As pointed out by sumelic in the comments, my corpus is woefully incomplete, and I missed the important generalization. The preposition doesn't matter: "I already told you about the man to/with/about *...
abarnert's user avatar
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2 votes
Accepted

Are non-restrictive relative clauses adjuncts or modifiers?

I'll refer you to, first, @BillJ's comment above, which I agree with, then to McCawley's analysis in the The Syntactic Phenomena of English, which makes restrictive relative clauses modifiers of N' (N-...
Greg Lee's user avatar
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2 votes

How does case inflection work on the head noun in internally headed relative clauses?

Hittite puts the noun inside the relative clause, then puts a pronoun in the main clause. The case of this pronoun indicates the role of that noun in the main clause. ÌR.MEŠ=YA=wa=za ku-ēs dā-s nu=...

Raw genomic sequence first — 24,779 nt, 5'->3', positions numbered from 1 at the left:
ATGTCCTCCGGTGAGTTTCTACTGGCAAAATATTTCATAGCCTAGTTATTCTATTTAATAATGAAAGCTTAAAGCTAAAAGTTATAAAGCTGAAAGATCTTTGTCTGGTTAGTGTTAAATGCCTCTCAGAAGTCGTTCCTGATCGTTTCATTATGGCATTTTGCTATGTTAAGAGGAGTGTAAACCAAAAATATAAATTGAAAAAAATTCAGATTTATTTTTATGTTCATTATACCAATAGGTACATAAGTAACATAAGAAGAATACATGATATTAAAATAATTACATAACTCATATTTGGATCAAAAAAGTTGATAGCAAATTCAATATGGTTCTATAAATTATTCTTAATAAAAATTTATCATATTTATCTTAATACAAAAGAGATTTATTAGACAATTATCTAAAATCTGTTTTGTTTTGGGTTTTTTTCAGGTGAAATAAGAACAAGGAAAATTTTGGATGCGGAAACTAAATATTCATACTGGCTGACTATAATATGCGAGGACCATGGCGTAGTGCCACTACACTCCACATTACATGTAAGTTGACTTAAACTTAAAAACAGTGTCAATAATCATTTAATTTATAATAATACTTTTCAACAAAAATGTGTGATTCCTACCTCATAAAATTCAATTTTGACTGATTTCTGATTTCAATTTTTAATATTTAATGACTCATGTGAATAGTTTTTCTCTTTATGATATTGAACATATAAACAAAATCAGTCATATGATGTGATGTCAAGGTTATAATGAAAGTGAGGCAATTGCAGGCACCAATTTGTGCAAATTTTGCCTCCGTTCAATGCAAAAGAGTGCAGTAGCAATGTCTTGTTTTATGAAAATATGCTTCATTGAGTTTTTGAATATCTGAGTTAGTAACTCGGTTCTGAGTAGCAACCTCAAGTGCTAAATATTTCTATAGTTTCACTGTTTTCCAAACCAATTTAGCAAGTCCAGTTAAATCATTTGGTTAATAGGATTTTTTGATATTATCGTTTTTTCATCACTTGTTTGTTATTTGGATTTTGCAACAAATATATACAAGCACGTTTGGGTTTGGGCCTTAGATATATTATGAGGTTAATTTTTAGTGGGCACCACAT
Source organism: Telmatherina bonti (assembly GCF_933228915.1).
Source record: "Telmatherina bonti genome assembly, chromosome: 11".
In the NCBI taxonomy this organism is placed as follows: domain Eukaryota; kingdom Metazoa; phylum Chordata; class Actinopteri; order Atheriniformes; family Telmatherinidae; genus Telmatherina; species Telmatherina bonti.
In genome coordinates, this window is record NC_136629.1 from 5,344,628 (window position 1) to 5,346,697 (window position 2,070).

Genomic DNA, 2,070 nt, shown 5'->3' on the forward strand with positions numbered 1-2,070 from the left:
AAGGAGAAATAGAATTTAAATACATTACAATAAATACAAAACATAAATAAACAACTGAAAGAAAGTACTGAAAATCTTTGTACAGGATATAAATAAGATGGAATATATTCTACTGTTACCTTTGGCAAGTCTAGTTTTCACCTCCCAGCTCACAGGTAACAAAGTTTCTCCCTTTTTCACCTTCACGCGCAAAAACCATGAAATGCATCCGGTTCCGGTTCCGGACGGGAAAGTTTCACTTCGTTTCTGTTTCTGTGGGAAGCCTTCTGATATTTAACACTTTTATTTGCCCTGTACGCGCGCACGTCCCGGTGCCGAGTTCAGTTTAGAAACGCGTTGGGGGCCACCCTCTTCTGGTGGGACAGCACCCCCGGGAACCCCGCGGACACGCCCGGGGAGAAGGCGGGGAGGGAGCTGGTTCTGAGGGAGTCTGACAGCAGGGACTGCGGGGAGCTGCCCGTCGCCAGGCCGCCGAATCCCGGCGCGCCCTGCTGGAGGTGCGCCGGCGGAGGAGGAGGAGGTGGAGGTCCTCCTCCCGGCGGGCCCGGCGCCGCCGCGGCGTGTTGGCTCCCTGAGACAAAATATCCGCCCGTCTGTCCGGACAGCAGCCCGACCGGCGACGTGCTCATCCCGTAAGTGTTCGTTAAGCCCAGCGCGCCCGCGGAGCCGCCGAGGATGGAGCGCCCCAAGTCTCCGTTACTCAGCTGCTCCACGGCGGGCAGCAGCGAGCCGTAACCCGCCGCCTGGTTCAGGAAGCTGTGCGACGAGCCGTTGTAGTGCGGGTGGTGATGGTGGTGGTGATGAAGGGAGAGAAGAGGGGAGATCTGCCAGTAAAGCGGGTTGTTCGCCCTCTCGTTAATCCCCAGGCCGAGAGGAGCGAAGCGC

Draconis's user avatar
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2 votes

What ways can languages parse sub-clauses from the rest of a clause?

Japanese allows relative clauses: Generally each clause has NOUN1 PARTICLE1 NOUN2 PARTICLE2 NOUN3 PARTICLE3 ... VERB format. Subject is optional and can be skipped if it can be guessed from context (...
Arfrever's user avatar
  • 553
2 votes

What ways can languages parse sub-clauses from the rest of a clause?

Hittite marks the beginning of each clause, and doesn't allow any nesting: you have to chain them together instead of putting one inside another. For example, to say "send back my subjects that ...
Draconis's user avatar
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2 votes
Accepted